#StationerySundays (9/6/20) – Postcards from the Edge

Fall in Fort Tryon Park by Claire Sterling

After nearly six months of U.S. travel remaining at a relative standstill, many of us have been forced to rethink our idea of what constitutes a “destination.” Particularly in densely populated urban environments like New York City — where most residents lack access to private space, nature, and a car, and the safety of public transit is questionable — anywhere outside of walking distance has become quite the excursion. Those places “Beyond” that we once took for granted because we could easily get to them now take on a sense of otherness.

But this phenomenon has a flipside: The area to which each of us is now largely confined might be considered a “Great Escape” by someone else. Among employees who do not work at a physical office, Airbnb bookings for long-term stays have been surging in locations that otherwise would be neither tourism magnets nor conveniently located to hubs of activity.

So often, the grass is greener on the other side. Many who are confined to city living have been pining for a standalone residence, a front porch and/or backyard, and a car, while many who are confined to more remote areas have been experiencing overwhelming, unprecedented levels of isolation in the absence of typical ongoing social activities and diversions.

These days, many of our most significant journeys are turning out to be inner ones, but that doesn’t mean postcards are obsolete! Postcards provide an easy yet colorful way to convey a short message to someone who’s on your mind. It’s not just the big cities and major tourist destinations that appear in postcards — even many small towns have local-interest postcards available (if not of the place itself, then of noteworthy attractions nearby).

If you can’t find a postcard of where you live at your pharmacy, grocery store, bookstore, or post office, you can find U.S. vintage photo postcards from Arcadia Publishing’s Postcard History and Postcards of America series.

Custom postcard option from VistaPrint
Custom postcard creation capability from VistaPrint

If you have digital photos you’ve taken of local scenes, another option is to create your own postcard (as I did with the photo at the top of this page). You can upload any image to a postcard template of your choosing, and select from various paper stock, font, and color options with platforms like VistaPrint (left), Zazzle, and Cafe Press.

If nothing else, you may see the area where you live in a new light and unearth some of its formerly hidden charms, both for yourself and for your recipients.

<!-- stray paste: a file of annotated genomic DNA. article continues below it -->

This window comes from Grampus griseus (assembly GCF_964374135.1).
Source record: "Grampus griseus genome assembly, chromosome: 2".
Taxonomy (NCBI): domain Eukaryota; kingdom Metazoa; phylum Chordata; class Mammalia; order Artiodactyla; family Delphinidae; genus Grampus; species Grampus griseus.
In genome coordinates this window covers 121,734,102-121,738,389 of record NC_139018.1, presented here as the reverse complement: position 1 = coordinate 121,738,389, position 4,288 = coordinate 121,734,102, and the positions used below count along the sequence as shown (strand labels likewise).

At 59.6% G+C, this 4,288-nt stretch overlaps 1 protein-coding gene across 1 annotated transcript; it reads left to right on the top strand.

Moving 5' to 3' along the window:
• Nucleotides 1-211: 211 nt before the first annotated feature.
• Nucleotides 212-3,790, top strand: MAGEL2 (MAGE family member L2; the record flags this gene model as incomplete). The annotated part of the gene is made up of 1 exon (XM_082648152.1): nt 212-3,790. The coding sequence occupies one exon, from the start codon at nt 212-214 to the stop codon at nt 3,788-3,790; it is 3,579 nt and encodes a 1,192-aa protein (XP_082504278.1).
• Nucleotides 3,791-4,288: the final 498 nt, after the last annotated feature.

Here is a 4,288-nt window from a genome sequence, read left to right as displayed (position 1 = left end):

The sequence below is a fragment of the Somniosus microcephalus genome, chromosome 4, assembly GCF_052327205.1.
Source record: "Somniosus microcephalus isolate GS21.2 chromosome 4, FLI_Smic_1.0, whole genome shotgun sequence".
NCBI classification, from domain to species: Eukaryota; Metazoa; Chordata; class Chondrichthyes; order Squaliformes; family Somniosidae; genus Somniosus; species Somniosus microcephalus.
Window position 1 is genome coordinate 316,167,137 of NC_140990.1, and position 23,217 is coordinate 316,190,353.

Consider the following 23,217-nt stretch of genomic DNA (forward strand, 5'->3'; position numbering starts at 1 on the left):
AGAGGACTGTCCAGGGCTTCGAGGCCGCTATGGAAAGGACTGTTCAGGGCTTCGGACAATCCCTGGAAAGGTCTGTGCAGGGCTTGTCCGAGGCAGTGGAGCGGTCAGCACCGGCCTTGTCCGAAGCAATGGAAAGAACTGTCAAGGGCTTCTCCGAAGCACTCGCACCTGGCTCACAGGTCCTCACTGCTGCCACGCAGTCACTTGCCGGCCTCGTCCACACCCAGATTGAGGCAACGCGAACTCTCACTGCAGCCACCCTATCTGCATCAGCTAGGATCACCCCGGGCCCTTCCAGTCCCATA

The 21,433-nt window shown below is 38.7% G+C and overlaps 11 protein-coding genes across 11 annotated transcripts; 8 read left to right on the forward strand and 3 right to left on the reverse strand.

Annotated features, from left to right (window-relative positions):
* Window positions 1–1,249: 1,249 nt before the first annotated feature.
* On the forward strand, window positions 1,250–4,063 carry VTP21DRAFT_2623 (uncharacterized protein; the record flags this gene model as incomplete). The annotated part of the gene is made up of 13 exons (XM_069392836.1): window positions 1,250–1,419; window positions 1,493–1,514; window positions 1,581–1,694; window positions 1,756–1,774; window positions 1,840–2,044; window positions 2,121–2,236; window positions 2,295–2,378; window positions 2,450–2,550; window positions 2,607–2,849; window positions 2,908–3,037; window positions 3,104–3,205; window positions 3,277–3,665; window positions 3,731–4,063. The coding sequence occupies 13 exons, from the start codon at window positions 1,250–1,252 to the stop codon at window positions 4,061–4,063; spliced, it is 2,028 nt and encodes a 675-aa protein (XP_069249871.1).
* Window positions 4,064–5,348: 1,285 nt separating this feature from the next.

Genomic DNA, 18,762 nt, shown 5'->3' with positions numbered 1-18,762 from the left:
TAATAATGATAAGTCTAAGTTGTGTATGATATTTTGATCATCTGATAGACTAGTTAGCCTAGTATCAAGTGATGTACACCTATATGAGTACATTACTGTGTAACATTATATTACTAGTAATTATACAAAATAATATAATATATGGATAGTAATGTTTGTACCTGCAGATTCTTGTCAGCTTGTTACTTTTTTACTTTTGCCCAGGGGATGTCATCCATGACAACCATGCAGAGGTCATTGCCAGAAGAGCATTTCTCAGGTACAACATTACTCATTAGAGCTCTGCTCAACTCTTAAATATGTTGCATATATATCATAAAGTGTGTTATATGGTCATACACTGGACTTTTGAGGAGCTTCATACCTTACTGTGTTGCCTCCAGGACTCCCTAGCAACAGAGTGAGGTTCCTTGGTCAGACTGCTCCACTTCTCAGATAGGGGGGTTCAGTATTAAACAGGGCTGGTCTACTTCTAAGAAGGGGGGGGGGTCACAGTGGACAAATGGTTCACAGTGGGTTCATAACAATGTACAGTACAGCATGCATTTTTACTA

Published by clairesterling

Please see my personal website at clairesterling.com for information about me.

7 thoughts on “#StationerySundays (9/6/20) – Postcards from the Edge

  1. I LOVE the idea of making your own postcards out of photos! Have you thought of doing that as a side hustle? You have soooo many great photos and I bet people would buy them. I know I would!

    I might play around with some of my photos as an Artist Date – it sounds really fun. I don’t take that many pictures, and I’m not all that great at it when I do, but still sounds like a fun thing to try.

    Liked by 1 person

    1. Thanks so much for that piece of encouragement, April, I really appreciate it! Once in a great while, I toy with the idea of somehow trying to monetize my photos, but have never really pursued it. Perhaps I’ll dip my toe in at some point and see if I get any nibbles. I would love to hear about how your Artist’s Date ends up going and what postcard(s) you come up with from your photos!


  2. That’s really a beautiful photo of Fort Tryon Park, and I can see how it would make a wonderful postcard. Very good idea, especially for those (like you) who are talented photographers!

    Liked by 1 person

  3. Once upon a time I was a big sender of postcards when I traveled. My approach was to write the address on the right side only as large as it needed to be for the postal people to read it easily. I circled the address and then filled the whole left side of the card and the lower part of the right side with relatively small writing to squeeze in as many words as I could. When it came to postage, especially in a foreign country, I would go to the post office and buy the fanciest stamps I could find. In short, I made a big production out of sending postcards. For better or worse, I haven’t done that in a long time. Good luck with your campaign to keep the art of postcards alive.

    Liked by 1 person

    1. Thanks for sharing this, Steve! I can definitely relate…I used to religiously send postcards from most of my vacations too…and also squeezed in as much text as I could! I would also bring home some postcards for my own collection as well. Your photos are really cool, by the way! You could create postcards of your own from those!


      1. By the way, I just noticed that in this StationerySunday post your phrase remaining at a… standstill stands in for the homophonous stationary.

        I’m glad you like my photography. On that score I haven’t been stationary, but have been working at it a long time.

        Liked by 1 person

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